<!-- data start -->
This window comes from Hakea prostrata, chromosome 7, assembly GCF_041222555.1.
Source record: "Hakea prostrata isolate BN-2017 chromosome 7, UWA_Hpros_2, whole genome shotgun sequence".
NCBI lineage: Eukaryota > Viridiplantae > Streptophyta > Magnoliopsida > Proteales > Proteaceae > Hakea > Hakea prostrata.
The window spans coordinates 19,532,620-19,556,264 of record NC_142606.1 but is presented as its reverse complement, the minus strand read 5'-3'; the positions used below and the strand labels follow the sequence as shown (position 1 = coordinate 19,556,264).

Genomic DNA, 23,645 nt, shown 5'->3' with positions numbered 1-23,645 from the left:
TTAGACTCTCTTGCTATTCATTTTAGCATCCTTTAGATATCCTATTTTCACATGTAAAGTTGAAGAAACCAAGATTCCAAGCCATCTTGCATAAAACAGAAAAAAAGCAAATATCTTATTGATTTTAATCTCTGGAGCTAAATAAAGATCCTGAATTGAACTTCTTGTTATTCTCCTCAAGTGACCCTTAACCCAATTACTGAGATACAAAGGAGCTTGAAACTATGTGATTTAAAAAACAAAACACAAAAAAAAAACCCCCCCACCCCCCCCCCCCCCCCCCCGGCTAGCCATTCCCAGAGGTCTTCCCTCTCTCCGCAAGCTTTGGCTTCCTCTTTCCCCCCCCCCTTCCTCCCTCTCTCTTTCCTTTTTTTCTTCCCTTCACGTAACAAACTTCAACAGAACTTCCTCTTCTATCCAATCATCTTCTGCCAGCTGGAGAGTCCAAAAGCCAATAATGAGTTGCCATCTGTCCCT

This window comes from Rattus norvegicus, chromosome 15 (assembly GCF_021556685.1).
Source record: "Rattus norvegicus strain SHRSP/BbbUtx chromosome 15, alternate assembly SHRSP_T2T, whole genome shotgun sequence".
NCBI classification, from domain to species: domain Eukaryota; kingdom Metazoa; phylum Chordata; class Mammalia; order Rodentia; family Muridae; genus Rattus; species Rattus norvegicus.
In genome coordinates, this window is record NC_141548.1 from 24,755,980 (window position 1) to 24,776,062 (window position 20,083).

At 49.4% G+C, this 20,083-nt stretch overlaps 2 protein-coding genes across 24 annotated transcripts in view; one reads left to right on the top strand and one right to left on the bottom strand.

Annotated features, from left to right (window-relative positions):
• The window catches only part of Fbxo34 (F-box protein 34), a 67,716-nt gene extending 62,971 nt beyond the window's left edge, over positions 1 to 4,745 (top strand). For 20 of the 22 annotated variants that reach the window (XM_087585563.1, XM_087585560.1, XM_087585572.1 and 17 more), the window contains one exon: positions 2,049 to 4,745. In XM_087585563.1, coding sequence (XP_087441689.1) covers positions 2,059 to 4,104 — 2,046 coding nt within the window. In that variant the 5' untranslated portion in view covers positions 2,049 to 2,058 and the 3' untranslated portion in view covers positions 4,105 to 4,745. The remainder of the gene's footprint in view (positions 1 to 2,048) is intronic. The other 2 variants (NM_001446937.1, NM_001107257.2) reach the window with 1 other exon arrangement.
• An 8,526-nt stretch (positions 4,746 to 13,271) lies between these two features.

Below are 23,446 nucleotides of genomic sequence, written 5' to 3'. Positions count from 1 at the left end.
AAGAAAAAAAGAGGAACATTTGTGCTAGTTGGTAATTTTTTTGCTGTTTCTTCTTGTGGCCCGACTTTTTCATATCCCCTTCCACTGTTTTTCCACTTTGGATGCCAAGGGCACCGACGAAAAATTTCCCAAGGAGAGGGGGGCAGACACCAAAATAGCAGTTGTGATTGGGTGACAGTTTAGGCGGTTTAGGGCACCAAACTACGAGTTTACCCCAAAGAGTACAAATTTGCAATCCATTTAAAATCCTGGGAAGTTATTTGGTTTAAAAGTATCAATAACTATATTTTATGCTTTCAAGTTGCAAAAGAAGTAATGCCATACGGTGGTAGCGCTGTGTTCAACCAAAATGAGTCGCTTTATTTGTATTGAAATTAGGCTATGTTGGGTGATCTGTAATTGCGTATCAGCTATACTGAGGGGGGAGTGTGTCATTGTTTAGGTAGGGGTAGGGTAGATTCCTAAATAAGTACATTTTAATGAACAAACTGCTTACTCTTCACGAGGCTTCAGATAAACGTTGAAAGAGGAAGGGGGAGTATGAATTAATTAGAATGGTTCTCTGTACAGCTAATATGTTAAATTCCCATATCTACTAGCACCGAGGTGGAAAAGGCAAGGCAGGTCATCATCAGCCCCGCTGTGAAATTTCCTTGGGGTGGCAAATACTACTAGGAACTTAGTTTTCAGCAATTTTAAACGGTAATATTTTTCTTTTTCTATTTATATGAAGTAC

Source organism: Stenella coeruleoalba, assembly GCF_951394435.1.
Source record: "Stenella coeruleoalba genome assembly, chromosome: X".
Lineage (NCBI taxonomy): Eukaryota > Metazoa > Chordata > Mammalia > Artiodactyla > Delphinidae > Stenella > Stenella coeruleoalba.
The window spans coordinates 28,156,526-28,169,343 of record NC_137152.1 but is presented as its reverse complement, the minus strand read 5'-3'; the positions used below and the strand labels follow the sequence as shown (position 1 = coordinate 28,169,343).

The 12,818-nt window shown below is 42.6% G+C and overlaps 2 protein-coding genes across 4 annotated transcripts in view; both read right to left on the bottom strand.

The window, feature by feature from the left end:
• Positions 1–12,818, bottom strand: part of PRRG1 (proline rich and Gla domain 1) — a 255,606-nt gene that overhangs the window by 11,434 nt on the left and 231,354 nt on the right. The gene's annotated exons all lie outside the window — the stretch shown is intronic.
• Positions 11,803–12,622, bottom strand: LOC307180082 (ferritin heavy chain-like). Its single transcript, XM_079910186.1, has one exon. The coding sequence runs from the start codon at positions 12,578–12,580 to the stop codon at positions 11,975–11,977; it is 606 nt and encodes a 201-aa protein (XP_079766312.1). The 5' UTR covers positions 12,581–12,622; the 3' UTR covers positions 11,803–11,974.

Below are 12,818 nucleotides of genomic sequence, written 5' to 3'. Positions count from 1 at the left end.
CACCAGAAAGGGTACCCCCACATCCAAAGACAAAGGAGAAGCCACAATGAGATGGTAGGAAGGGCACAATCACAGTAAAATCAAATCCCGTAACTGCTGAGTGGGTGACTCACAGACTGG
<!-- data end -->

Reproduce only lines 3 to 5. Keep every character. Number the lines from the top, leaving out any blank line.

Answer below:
NCBI lineage: Eukaryota > Viridiplantae > Streptophyta > Magnoliopsida > Proteales > Proteaceae > Hakea > Hakea prostrata.
The window spans coordinates 19,532,620-19,556,264 of record NC_142606.1 but is presented as its reverse complement, the minus strand read 5'-3'; the positions used below and the strand labels follow the sequence as shown (position 1 = coordinate 19,556,264).

Genomic DNA, 23,645 nt, shown 5'->3' with positions numbered 1-23,645 from the left: